Bullock Cart Racing Makes a Comeback in Myanmmar (Burma)

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Bullock Cart Racing Makes a Comeback in Myanmar (Burma)
Myanmar.

With the comeback of an elected government under the leadership of Noble laureate Aung San Suu Kyi in Myanmar after decades, it seems skies are opening up there. The traditional game of bullock cart race is witnessing a return. See this 1-minute video.

The video is brought to you by NewsGram in collaboration with Radio Free Asia.(image-youtube)

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UN Appeals to Aid Rohingya Refugees in Bangladesh

Rohingya Refugee Crisis Has Bangladesh, UN Calling for Help

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Rohingya refugees
Rohingya refugees wait in an area following a boat capsizing accident, in Teknaf. VOA

By Lisa Schlein

The U.N. refugee and migration agencies are jointly appealing for $877 million to aid 855,000 Rohingya refugees, most of whom fled violence and persecution from Myanmar three years ago, and more than 444,000 vulnerable Bangladeshis hosting them.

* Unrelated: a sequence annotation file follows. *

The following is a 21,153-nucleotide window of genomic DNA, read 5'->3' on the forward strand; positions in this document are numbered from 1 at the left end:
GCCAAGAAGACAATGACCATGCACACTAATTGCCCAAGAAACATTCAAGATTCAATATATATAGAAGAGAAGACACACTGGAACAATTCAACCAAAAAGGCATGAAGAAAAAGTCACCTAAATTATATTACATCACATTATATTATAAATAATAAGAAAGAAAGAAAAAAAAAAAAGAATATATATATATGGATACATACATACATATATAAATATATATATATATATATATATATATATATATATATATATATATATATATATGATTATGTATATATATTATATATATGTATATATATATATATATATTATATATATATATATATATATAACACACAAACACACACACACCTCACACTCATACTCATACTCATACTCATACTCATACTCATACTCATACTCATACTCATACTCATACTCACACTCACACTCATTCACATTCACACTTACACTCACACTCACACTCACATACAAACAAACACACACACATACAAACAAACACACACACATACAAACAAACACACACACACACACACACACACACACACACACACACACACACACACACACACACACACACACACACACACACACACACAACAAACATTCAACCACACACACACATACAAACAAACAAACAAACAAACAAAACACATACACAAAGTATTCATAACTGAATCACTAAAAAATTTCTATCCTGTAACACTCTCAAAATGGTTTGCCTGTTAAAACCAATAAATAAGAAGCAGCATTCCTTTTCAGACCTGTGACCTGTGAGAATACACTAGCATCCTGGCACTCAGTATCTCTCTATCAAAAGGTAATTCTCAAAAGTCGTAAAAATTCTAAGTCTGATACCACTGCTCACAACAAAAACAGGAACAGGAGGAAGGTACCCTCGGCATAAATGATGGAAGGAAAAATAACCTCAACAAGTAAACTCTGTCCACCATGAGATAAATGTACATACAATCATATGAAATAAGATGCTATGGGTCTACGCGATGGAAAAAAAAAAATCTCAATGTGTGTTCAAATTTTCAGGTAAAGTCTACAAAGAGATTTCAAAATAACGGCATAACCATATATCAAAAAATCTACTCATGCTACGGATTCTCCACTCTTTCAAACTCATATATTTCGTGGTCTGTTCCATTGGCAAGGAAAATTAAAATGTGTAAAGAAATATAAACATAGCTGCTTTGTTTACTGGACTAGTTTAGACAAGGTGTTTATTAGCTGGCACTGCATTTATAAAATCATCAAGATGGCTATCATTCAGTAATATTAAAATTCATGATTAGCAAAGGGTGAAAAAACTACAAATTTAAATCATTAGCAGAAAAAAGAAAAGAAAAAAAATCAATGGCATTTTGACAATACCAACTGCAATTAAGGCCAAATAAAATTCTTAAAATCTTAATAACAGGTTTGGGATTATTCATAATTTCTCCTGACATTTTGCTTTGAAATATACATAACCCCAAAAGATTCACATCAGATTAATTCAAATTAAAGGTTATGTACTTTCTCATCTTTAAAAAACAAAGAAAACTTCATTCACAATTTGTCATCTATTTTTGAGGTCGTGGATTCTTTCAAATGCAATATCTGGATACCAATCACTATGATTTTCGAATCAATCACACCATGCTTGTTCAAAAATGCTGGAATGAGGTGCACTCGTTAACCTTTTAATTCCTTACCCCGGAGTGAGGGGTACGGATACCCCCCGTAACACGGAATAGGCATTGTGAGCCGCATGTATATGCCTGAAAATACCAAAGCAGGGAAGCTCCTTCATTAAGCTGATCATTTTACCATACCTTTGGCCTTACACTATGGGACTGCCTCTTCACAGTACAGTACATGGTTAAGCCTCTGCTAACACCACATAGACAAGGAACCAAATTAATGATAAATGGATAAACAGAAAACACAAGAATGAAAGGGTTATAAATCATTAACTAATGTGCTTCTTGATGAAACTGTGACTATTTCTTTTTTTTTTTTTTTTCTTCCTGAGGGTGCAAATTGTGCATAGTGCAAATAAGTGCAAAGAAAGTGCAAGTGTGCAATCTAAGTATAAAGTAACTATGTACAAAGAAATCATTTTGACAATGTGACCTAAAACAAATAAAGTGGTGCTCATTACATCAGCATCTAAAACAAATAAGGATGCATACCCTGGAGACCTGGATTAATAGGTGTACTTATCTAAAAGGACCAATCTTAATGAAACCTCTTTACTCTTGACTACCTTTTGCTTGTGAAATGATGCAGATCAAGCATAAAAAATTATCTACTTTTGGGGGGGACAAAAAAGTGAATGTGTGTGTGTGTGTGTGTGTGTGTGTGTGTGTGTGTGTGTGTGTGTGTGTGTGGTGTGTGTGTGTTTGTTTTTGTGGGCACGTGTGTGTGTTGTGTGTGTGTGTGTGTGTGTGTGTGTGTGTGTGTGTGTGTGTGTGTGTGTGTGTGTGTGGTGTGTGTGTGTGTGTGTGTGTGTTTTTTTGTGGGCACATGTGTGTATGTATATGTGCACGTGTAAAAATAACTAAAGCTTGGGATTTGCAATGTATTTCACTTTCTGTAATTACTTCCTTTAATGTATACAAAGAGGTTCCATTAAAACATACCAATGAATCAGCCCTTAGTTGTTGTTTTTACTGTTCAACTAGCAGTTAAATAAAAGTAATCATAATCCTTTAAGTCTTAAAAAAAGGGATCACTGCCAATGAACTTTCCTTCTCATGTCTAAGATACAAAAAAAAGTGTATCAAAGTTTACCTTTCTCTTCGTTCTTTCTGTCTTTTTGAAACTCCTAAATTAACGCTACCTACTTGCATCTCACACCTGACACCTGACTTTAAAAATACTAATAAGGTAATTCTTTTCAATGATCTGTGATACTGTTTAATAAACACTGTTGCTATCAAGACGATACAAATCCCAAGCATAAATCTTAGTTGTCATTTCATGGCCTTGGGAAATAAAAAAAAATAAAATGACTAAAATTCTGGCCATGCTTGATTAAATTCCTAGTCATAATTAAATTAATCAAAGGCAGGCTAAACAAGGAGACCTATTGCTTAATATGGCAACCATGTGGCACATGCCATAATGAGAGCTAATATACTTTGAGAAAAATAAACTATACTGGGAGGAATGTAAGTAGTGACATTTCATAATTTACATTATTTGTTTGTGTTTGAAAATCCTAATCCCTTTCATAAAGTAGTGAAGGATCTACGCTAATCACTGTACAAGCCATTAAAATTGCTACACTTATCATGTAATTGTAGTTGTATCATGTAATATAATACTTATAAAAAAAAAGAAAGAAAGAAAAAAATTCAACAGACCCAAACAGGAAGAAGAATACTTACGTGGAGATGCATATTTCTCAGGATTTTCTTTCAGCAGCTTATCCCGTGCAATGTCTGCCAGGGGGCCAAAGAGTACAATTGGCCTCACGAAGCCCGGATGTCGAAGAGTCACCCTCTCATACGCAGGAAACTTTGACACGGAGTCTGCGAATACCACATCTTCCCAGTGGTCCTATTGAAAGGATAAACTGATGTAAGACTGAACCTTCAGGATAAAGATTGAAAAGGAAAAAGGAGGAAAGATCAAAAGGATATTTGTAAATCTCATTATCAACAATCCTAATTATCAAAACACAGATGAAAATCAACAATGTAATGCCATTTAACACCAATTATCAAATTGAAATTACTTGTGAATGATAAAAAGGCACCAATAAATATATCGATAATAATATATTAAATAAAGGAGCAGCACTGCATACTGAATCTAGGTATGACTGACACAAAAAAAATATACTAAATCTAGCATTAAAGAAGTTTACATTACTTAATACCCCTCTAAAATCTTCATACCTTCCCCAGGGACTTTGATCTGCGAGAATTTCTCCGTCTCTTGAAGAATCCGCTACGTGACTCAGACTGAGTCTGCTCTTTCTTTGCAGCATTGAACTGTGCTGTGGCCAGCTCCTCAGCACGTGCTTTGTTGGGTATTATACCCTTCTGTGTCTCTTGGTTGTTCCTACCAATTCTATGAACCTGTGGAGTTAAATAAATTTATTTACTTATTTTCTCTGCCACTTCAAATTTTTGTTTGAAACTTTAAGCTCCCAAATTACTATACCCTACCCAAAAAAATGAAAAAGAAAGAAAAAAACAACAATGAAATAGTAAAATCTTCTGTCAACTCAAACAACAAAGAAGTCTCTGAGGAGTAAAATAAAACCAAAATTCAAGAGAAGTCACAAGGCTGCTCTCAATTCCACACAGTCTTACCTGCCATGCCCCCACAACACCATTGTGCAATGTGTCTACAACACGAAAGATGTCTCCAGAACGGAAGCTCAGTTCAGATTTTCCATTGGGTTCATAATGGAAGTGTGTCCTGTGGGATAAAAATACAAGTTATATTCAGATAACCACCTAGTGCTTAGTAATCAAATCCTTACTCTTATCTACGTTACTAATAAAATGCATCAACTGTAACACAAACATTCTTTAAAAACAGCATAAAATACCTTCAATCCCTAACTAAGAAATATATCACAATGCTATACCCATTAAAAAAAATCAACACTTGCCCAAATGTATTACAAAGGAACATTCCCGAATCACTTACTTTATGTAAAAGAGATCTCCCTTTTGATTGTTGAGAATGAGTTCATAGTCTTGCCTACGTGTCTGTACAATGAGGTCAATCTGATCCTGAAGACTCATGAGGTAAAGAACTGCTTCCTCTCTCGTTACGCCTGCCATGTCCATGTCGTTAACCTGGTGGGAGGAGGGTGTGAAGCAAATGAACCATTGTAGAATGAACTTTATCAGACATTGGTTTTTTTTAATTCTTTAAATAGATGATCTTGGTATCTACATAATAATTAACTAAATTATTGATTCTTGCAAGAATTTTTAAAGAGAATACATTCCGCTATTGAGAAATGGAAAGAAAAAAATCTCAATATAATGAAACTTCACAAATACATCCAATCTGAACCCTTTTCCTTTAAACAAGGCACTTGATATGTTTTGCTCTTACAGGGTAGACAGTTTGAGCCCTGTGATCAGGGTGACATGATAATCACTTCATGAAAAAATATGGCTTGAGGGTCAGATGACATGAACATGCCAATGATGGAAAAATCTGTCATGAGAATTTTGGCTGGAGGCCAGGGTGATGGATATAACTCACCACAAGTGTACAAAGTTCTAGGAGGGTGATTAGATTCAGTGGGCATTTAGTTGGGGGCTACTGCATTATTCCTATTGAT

More than half of the money will provide vital services, including food, shelter, clean water and sanitation.  The rest of the appeal will be used for health, protection, education, site management, energy and environmental needs.

Shahriar Alam of Bangladesh’s Ministry of Foreign Affairs says his government has welcomed this large exiled population within its midst.  But he acknowledges their presence poses challenges and that the solution to the plight of the Rohingya refugees is repatriation to Myanmar when that becomes possible. But this is unlikely to happen, he says, without the vigorous support of the International community.

“We expect that U.N. member countries to do more and work closely and do everything possible to put pressure on Myanmar to take their citizenship back in a manner, a repatriation that is safe, voluntary, and dignified,” Alam said.

Rohingya refugees
Coast guards escort Rohingya refugees following a boat capsizing accident, in Teknaf. VOA